Just before Christmas a few years ago, Richard DiCarlo, MD, woke up in the night with burning pain on his left side. Turning on a light, he saw a row of red bumps and knew immediately that he had shingles, also known as zoster, caused by the reactivation of the chickenpox virus, dormant since a childhood infection.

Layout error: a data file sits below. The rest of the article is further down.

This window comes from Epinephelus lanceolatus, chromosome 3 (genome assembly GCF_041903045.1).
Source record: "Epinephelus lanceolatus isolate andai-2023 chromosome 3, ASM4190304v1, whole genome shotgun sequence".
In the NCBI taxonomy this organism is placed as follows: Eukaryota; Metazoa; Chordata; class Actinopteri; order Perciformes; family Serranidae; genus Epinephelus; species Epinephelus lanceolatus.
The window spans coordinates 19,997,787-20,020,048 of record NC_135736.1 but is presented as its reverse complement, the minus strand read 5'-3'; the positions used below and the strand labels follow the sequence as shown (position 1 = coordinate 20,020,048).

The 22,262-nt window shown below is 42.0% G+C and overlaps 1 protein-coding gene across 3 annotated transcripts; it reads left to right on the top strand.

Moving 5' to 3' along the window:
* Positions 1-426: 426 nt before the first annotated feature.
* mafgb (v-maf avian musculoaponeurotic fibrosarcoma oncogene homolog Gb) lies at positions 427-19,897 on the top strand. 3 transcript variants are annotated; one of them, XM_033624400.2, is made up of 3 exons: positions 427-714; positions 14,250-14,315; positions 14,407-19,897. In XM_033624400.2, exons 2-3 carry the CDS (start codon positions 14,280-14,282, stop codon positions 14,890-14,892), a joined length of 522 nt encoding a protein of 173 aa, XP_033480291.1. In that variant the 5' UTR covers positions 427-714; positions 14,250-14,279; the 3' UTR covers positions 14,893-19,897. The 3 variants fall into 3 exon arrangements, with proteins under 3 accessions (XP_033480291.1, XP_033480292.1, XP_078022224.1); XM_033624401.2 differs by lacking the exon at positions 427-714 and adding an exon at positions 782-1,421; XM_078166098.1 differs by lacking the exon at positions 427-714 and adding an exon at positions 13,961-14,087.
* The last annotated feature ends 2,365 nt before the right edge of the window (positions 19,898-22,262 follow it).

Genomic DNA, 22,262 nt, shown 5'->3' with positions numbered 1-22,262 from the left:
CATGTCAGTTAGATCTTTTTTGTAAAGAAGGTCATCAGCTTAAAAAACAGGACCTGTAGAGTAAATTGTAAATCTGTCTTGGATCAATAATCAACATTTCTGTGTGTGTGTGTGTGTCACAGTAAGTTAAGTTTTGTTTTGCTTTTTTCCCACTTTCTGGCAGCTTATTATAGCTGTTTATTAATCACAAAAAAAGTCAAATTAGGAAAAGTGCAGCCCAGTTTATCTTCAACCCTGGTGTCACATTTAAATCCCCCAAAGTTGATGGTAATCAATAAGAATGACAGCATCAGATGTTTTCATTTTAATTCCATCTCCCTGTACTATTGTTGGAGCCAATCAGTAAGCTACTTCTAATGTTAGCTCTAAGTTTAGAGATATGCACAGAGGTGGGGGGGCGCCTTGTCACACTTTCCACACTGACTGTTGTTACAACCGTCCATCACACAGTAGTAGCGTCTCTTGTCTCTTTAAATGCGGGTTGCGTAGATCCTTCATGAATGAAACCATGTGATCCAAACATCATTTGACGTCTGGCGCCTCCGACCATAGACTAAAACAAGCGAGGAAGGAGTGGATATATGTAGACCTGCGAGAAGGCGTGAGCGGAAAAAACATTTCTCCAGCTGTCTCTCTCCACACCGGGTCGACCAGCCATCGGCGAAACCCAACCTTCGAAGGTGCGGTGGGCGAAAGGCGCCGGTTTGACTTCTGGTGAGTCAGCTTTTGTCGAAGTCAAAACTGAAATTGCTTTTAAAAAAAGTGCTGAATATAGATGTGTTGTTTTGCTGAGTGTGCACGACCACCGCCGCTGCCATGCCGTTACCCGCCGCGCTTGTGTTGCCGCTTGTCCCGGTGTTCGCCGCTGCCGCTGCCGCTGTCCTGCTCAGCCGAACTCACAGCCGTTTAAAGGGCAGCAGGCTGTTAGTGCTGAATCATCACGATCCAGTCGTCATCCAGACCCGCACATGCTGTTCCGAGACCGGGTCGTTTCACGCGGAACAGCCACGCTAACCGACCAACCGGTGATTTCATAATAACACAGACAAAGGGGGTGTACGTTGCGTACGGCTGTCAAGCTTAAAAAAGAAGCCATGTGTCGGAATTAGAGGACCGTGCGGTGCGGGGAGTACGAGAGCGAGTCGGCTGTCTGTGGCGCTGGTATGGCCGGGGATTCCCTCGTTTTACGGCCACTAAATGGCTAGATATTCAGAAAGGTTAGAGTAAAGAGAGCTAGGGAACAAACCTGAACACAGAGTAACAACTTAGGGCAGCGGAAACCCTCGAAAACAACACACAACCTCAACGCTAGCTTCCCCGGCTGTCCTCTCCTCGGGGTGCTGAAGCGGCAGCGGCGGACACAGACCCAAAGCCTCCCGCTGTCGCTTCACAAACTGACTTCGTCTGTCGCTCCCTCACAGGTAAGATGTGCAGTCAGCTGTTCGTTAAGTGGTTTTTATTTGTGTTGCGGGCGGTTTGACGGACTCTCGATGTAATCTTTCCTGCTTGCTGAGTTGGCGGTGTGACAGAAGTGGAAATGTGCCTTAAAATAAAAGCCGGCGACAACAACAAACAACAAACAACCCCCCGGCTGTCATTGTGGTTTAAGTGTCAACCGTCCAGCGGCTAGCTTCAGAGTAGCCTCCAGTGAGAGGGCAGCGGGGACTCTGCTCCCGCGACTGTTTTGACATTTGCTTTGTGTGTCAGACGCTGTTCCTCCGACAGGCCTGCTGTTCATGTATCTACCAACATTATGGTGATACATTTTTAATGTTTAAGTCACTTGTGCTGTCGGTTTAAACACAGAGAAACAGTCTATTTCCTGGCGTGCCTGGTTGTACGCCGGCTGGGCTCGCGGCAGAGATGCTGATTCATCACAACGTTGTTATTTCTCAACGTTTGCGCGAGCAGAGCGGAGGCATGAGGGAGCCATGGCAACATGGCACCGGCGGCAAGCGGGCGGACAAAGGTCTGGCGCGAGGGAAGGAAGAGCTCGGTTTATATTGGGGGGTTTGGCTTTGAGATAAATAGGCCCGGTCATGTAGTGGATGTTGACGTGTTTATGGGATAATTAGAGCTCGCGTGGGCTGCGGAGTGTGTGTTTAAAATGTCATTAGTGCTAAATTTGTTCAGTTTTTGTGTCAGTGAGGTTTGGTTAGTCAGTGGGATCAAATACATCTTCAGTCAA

After shingles and a year of postherpetic neuralgia, a painful condition that made it difficult to sleep, DiCarlo, an infectious disease specialist at Louisiana State University in New Orleans, counts himself among the supporters of the shingles vaccine. The shingles vaccine Zostavax was licensed in the U.S. in 2006. Data from the Shingles Prevention Trial, which enrolled 38,000 adults aged 60 and over, showed that men and women who got the shingles vaccine were half as likely to get the ailment after an average follow-up period of three years compared to those given a placebo shot. Vaccinated study participants who did develop shingles also had reduced pain compared to participants given a placebo shot. The vaccine was most effective in people ages 60-69 with increased decline in effectiveness associated with older age.